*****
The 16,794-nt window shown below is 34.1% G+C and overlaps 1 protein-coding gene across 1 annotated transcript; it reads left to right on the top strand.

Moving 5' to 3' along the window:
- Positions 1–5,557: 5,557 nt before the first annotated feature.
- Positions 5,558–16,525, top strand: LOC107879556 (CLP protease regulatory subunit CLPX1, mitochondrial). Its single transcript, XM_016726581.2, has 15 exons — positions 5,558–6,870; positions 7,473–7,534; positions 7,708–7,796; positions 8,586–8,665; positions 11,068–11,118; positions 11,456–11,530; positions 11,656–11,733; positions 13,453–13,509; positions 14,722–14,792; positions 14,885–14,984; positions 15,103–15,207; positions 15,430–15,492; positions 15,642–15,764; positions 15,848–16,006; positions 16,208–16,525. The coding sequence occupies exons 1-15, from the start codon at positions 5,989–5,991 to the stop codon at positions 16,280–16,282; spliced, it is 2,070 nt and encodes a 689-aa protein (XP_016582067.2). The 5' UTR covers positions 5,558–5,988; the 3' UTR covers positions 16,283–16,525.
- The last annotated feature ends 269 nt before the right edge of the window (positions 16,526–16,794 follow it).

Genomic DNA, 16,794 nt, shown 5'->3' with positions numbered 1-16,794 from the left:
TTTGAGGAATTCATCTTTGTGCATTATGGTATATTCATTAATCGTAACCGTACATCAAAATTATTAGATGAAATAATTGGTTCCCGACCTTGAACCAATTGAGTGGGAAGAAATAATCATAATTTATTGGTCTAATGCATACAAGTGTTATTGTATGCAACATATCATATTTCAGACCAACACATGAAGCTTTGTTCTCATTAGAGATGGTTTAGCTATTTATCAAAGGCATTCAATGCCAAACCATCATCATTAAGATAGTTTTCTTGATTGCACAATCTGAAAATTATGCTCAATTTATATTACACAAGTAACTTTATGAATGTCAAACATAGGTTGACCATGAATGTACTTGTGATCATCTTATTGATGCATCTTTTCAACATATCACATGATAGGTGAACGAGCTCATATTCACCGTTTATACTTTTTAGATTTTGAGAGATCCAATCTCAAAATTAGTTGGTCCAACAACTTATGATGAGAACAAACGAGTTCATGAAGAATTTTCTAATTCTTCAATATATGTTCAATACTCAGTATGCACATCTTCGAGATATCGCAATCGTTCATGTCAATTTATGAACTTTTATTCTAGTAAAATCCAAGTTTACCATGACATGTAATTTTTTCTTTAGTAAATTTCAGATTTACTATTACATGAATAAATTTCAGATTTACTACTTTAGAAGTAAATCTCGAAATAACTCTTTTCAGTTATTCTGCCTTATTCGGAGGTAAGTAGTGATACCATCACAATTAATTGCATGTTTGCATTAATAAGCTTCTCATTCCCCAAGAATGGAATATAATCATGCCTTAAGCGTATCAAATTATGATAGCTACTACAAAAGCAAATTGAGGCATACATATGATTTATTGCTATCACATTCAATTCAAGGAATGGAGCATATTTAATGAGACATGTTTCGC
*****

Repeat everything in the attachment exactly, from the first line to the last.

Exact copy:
The 16,794-nt window shown below is 34.1% G+C and overlaps 1 protein-coding gene across 1 annotated transcript; it reads left to right on the top strand.

Moving 5' to 3' along the window:
- Positions 1–5,557: 5,557 nt before the first annotated feature.
- Positions 5,558–16,525, top strand: LOC107879556 (CLP protease regulatory subunit CLPX1, mitochondrial). Its single transcript, XM_016726581.2, has 15 exons — positions 5,558–6,870; positions 7,473–7,534; positions 7,708–7,796; positions 8,586–8,665; positions 11,068–11,118; positions 11,456–11,530; positions 11,656–11,733; positions 13,453–13,509; positions 14,722–14,792; positions 14,885–14,984; positions 15,103–15,207; positions 15,430–15,492; positions 15,642–15,764; positions 15,848–16,006; positions 16,208–16,525. The coding sequence occupies exons 1-15, from the start codon at positions 5,989–5,991 to the stop codon at positions 16,280–16,282; spliced, it is 2,070 nt and encodes a 689-aa protein (XP_016582067.2). The 5' UTR covers positions 5,558–5,988; the 3' UTR covers positions 16,283–16,525.
- The last annotated feature ends 269 nt before the right edge of the window (positions 16,526–16,794 follow it).

Genomic DNA, 16,794 nt, shown 5'->3' with positions numbered 1-16,794 from the left:
TTTGAGGAATTCATCTTTGTGCATTATGGTATATTCATTAATCGTAACCGTACATCAAAATTATTAGATGAAATAATTGGTTCCCGACCTTGAACCAATTGAGTGGGAAGAAATAATCATAATTTATTGGTCTAATGCATACAAGTGTTATTGTATGCAACATATCATATTTCAGACCAACACATGAAGCTTTGTTCTCATTAGAGATGGTTTAGCTATTTATCAAAGGCATTCAATGCCAAACCATCATCATTAAGATAGTTTTCTTGATTGCACAATCTGAAAATTATGCTCAATTTATATTACACAAGTAACTTTATGAATGTCAAACATAGGTTGACCATGAATGTACTTGTGATCATCTTATTGATGCATCTTTTCAACATATCACATGATAGGTGAACGAGCTCATATTCACCGTTTATACTTTTTAGATTTTGAGAGATCCAATCTCAAAATTAGTTGGTCCAACAACTTATGATGAGAACAAACGAGTTCATGAAGAATTTTCTAATTCTTCAATATATGTTCAATACTCAGTATGCACATCTTCGAGATATCGCAATCGTTCATGTCAATTTATGAACTTTTATTCTAGTAAAATCCAAGTTTACCATGACATGTAATTTTTTCTTTAGTAAATTTCAGATTTACTATTACATGAATAAATTTCAGATTTACTACTTTAGAAGTAAATCTCGAAATAACTCTTTTCAGTTATTCTGCCTTATTCGGAGGTAAGTAGTGATACCATCACAATTAATTGCATGTTTGCATTAATAAGCTTCTCATTCCCCAAGAATGGAATATAATCATGCCTTAAGCGTATCAAATTATGATAGCTACTACAAAAGCAAATTGAGGCATACATATGATTTATTGCTATCACATTCAATTCAAGGAATGGAGCATATTTAATGAGACATGTTTCGC